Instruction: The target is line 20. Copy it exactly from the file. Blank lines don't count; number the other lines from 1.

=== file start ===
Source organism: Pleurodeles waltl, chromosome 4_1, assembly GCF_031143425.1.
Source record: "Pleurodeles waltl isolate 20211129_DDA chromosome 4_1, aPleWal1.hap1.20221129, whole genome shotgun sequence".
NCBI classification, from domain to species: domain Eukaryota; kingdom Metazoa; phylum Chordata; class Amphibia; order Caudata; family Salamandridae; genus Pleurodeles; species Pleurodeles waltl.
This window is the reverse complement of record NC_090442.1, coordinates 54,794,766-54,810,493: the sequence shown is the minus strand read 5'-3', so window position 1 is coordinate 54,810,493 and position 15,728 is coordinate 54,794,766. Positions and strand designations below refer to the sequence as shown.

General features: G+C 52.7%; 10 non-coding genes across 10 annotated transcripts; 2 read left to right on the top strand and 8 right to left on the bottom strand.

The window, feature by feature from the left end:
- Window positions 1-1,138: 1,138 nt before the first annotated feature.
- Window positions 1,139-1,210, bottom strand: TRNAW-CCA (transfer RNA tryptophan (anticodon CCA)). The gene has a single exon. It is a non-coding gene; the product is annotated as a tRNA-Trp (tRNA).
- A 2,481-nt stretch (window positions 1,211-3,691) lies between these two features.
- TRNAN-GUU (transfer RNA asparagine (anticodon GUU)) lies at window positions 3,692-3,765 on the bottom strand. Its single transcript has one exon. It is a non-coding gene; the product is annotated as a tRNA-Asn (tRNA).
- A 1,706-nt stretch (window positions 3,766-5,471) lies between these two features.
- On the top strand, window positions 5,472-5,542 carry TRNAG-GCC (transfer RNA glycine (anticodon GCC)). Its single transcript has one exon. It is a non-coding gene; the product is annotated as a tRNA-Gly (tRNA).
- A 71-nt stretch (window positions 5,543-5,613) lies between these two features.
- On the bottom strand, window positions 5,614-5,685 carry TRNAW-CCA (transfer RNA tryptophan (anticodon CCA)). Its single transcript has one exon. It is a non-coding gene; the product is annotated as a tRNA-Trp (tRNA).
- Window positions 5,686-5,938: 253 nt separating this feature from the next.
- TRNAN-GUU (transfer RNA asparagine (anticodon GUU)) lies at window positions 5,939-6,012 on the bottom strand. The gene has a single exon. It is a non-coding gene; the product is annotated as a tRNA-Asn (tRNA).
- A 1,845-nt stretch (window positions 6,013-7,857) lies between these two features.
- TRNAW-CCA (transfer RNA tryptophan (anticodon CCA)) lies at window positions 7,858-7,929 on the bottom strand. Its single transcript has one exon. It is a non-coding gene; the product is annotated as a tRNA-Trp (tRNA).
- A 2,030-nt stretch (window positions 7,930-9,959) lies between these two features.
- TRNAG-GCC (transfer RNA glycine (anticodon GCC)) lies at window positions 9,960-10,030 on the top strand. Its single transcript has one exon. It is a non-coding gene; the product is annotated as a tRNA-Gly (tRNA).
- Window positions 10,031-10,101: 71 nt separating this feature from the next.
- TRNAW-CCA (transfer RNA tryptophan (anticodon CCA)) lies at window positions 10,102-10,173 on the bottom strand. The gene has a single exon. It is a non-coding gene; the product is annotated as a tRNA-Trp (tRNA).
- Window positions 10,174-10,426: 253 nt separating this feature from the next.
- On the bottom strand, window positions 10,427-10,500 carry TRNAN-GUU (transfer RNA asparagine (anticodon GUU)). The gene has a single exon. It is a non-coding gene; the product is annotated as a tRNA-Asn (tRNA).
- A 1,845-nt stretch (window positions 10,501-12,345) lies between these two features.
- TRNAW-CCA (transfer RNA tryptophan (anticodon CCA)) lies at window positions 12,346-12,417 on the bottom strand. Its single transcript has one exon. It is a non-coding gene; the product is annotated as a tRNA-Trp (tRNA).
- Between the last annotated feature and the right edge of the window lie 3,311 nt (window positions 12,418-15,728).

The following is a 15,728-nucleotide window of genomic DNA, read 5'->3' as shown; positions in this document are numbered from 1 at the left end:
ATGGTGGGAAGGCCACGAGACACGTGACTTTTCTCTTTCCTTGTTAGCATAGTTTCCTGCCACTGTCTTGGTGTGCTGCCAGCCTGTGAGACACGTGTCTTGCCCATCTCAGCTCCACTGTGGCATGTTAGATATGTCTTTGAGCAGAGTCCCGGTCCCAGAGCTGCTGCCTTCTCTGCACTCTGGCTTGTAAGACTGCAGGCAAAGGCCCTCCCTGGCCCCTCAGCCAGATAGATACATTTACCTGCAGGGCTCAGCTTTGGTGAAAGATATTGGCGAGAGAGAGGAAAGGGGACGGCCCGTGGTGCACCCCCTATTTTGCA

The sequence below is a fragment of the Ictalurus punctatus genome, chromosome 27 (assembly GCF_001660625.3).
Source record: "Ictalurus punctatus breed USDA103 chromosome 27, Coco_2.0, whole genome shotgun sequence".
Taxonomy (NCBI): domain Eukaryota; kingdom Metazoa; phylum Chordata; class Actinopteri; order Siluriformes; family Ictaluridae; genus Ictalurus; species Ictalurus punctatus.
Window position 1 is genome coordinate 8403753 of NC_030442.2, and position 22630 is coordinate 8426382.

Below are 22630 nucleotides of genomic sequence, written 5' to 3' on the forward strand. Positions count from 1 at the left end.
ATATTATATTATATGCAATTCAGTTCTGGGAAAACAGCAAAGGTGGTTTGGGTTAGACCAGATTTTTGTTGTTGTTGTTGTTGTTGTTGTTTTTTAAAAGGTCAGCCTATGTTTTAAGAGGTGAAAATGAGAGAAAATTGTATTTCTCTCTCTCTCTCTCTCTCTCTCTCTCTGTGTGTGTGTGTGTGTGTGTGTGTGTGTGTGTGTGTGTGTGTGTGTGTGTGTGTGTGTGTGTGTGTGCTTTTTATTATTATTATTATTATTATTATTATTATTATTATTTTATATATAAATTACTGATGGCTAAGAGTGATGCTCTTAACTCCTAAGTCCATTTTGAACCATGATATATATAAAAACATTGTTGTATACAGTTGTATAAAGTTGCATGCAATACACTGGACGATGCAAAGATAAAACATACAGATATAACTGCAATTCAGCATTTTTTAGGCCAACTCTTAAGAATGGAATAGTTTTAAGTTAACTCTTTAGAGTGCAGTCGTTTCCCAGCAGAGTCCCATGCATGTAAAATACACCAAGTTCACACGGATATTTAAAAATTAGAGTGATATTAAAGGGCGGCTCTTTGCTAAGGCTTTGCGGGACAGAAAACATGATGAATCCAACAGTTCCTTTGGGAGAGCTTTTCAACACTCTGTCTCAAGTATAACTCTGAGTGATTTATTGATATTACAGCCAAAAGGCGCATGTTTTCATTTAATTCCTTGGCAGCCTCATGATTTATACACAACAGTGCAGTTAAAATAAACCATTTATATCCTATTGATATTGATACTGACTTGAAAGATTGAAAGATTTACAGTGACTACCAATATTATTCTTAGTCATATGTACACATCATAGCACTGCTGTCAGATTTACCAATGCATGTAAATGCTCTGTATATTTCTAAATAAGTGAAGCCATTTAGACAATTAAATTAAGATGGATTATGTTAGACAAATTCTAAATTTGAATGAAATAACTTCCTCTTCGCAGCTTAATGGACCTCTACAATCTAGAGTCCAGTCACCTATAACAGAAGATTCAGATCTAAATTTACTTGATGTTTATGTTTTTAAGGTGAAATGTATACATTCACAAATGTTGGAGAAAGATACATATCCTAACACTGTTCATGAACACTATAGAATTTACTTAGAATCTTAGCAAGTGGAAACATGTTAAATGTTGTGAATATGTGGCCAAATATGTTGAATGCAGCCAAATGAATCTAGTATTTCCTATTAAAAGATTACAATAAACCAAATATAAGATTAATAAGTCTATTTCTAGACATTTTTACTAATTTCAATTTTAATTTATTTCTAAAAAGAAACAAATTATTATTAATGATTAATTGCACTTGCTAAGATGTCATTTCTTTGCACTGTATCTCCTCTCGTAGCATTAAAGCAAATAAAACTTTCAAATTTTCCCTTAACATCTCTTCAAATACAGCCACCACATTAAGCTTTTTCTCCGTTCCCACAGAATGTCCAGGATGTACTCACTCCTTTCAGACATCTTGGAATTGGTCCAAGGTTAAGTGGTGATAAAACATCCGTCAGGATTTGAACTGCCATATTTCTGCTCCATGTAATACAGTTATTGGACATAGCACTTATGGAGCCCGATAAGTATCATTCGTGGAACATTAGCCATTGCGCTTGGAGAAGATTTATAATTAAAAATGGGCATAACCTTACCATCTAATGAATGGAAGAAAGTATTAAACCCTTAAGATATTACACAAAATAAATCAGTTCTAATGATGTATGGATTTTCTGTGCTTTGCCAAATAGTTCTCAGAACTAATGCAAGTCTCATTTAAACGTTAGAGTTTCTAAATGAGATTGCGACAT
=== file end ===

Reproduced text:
- TRNAG-GCC (transfer RNA glycine (anticodon GCC)) lies at window positions 9,960-10,030 on the top strand. Its single transcript has one exon. It is a non-coding gene; the product is annotated as a tRNA-Gly (tRNA).